Sarah Gilbert writes in Daily Finance that Starbucks (SBUX) customers in New York this week could no longer pay for their venti mochas with a five-dollar bill after a 20-cent price hike brought the cost with tax to $5.06. In Seattle, the company’s home, a grande mocha is now $3.91, up 10%. In Washington, D.C., an upgrade to new loose-leaf tea bags also meant an upgrade in prices: A 50-cent hike to more than $2.00 for a mug. What’s more, the company ended its 10% discount for “Black Gold Card” rewards members on the day after Christmas, leading many loyal customers to complain that demand for Starbucks coffee “is not inelastic.”

Elasticity, though, is such a hard thing to measure. Certainly, New York customers on Twitter are (sporadically) complaining they’ll stop shopping there “once my Christmas Stabucks cards are done,” decamping for Dunkin Donuts.

Price Hikes Appear Limited

So far, the specialty coffee price increases seem to be limited to New York, New Jersey, and selected markets in Canada. In Atlantic City, customers groaned at paying $2.50 for a 20-ounce drip coffee. Even in the Westchester County village of Larchmont, New York, specialty coffee and espresso drink prices were up 20 to 25 cents each.

A Starbucks spokesperson said Thursday the changes were part of the pricing moves mentioned by CEO Howard Schultz in the company’s April 2009 analyst conference call. At the time, Schultz called them “minor changes that will lower prices on some of our popular items such as tall lattes and slightly increased prices on our larger and more complex beverages.”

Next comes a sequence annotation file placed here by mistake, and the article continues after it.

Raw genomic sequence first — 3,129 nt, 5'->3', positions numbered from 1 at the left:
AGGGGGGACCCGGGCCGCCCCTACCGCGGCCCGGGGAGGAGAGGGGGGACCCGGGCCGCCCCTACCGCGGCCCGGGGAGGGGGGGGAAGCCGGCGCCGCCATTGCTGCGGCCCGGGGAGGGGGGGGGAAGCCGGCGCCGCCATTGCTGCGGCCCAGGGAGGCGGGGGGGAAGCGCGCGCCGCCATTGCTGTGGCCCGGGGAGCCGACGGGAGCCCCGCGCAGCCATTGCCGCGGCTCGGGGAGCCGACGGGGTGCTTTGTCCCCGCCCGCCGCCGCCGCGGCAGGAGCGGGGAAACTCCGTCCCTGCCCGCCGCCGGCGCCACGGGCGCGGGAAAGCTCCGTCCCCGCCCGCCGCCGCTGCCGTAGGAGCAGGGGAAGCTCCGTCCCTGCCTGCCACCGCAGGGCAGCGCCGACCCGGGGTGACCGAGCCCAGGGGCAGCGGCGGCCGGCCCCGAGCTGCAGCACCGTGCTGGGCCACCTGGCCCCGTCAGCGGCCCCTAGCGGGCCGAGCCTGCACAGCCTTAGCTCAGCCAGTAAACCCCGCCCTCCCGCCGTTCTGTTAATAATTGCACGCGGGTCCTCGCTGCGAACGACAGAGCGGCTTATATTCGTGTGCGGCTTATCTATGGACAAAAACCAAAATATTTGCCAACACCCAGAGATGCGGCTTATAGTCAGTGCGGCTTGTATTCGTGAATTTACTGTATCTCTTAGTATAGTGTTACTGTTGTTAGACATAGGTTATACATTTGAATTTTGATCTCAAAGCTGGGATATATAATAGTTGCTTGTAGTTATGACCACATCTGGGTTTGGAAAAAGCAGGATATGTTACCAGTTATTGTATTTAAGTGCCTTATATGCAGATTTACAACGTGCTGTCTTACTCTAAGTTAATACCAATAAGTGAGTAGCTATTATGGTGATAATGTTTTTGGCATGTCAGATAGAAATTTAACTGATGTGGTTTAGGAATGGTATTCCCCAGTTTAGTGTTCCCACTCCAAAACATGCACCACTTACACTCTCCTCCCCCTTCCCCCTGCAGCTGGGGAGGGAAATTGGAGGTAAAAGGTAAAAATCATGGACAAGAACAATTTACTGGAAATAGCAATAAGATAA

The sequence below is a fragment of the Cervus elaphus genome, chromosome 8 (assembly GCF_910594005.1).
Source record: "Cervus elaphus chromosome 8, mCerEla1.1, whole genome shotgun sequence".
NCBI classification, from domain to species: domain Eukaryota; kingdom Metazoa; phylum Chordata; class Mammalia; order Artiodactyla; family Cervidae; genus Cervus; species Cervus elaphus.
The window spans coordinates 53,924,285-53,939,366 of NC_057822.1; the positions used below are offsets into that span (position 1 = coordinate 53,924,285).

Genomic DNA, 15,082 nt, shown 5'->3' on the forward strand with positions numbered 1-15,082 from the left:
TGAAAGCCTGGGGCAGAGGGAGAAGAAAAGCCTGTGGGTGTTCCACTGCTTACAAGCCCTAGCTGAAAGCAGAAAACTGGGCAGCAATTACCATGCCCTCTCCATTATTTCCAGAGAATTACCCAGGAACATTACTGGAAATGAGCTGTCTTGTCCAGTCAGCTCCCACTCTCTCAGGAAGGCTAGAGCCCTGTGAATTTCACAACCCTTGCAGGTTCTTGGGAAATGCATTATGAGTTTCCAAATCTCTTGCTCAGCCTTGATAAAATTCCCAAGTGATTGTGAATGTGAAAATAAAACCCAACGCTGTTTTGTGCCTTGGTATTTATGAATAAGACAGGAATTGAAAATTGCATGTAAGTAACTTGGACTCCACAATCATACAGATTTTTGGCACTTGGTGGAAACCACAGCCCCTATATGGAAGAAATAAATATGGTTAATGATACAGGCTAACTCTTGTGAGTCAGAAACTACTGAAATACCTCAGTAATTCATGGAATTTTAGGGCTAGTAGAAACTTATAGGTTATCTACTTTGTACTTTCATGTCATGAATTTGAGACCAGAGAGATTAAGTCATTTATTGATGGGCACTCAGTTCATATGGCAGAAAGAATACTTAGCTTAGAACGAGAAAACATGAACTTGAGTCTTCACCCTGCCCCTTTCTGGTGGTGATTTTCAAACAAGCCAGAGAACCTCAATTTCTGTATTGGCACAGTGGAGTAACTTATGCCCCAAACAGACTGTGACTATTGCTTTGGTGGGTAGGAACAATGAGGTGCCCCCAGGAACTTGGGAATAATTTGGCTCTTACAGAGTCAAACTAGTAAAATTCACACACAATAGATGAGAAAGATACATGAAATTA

But a phone call to a Starbucks outlet in New York revealed that tall lattes were, in fact, up 20 cents along with the rest of the menu, proof that this pricing increase is a separate issue. Incidentally, the woman who answered the phone at that Starbucks was probably the cheeriest and friendliest coffeeshop employee to whom I’ve ever spoken.

A Possible Gamble

The increases could be a gamble. Customers who rarely visit the coffee chain, upon experiencing sticker shock, may visit even more rarely. Tea drinkers, up until now able to purchase the least expensive sip on the menu, are now moving up the pricing scale toward specialty drink territory. Here in Portland, Ore. my favorite mug went up from $1.65 to $1.95 — the cheapest tea drink on the menu that still includes a $1.50 drip coffee.

Part of drinking tea is the “experience,” certainly, and I’ll raise my hand as a girl who’d prefer a fancy loose-leaf tea bag to the same old paper tea bag I can get at home for 10% of the price. Kudos to Starbucks for that.

Read more at: Daily Finance